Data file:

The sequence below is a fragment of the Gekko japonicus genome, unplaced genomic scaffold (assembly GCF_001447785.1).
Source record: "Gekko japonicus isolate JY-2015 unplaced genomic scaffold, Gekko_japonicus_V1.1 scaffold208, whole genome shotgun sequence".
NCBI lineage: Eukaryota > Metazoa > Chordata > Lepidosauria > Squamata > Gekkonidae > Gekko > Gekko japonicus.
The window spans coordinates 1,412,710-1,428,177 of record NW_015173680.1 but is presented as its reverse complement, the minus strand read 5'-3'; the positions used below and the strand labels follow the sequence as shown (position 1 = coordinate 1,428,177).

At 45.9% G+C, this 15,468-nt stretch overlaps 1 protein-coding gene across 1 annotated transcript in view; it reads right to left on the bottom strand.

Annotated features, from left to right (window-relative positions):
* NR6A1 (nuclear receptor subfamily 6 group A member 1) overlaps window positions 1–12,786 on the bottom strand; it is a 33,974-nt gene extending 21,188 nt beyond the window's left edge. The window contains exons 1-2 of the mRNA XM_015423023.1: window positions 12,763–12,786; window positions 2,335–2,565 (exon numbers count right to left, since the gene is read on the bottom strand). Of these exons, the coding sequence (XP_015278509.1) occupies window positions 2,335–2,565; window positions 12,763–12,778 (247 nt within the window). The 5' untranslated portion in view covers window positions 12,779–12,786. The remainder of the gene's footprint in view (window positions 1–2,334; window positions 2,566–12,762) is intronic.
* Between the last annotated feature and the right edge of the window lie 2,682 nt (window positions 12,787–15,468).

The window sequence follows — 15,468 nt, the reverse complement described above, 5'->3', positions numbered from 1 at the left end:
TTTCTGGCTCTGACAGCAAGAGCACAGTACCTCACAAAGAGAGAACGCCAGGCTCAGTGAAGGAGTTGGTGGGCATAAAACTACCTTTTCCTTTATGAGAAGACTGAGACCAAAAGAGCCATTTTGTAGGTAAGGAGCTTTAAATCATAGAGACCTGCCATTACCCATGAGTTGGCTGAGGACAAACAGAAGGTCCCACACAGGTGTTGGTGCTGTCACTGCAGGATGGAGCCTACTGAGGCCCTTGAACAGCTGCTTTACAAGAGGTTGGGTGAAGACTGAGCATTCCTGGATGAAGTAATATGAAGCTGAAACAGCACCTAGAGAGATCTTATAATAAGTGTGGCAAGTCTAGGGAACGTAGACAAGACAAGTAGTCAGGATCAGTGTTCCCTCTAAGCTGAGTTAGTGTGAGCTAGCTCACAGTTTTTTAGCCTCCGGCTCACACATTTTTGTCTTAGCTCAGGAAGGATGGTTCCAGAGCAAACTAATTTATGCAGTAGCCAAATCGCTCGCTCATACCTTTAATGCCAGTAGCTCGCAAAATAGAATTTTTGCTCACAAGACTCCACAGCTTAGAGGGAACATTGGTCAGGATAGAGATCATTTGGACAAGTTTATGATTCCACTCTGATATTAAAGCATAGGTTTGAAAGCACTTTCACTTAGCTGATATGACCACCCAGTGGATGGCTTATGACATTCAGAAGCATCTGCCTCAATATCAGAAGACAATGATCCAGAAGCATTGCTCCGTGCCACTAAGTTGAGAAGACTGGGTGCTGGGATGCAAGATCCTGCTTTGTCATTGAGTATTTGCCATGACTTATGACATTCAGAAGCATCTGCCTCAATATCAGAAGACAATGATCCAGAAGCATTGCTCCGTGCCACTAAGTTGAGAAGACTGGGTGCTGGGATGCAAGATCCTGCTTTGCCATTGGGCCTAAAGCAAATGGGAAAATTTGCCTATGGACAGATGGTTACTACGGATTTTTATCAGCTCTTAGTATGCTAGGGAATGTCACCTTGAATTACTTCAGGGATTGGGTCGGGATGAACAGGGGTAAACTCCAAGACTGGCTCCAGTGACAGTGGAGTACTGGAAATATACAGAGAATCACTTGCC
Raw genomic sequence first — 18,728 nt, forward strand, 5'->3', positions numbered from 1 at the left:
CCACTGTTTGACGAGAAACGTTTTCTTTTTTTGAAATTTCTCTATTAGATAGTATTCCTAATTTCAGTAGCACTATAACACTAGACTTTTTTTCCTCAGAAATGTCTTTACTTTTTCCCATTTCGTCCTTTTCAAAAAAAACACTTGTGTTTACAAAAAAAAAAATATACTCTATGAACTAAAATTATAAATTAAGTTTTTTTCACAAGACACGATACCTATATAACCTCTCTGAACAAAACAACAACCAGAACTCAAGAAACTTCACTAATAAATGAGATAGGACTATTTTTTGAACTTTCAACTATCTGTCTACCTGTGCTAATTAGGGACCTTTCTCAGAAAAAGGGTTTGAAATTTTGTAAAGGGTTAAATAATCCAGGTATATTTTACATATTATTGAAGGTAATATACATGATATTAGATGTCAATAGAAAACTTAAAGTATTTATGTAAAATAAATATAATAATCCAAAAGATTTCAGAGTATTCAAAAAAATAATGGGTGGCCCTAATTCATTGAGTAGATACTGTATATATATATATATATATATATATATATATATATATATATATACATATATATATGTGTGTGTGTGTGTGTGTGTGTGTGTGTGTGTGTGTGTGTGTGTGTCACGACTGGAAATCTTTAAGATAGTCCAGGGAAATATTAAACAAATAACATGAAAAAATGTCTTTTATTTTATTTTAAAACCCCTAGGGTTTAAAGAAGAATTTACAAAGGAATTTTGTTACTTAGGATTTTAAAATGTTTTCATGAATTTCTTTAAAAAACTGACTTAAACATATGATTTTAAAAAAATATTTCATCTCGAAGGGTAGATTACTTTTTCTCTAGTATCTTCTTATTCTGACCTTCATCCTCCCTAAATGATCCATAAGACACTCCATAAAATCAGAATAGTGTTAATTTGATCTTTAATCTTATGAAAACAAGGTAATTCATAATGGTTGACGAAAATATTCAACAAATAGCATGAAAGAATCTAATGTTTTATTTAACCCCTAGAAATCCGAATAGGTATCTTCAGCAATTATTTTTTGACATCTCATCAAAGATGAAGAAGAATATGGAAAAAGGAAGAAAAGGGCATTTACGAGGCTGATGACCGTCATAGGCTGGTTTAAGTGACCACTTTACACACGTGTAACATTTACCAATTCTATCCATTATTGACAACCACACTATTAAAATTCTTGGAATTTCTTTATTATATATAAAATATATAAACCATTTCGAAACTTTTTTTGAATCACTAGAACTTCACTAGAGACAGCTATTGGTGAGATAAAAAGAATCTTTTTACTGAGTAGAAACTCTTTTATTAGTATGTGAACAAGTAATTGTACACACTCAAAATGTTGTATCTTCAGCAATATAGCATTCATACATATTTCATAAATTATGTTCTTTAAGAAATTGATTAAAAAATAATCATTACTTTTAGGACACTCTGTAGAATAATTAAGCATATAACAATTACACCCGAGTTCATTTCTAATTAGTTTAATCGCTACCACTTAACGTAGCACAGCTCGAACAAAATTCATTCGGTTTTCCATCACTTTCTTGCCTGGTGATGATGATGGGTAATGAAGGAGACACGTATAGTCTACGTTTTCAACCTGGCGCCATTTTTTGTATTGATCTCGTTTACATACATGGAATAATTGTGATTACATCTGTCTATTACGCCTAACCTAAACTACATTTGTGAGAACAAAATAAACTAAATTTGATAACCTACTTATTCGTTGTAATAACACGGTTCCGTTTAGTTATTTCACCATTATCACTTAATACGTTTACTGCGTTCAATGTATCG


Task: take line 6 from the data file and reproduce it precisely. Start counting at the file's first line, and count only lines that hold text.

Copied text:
Annotated features, from left to right (window-relative positions):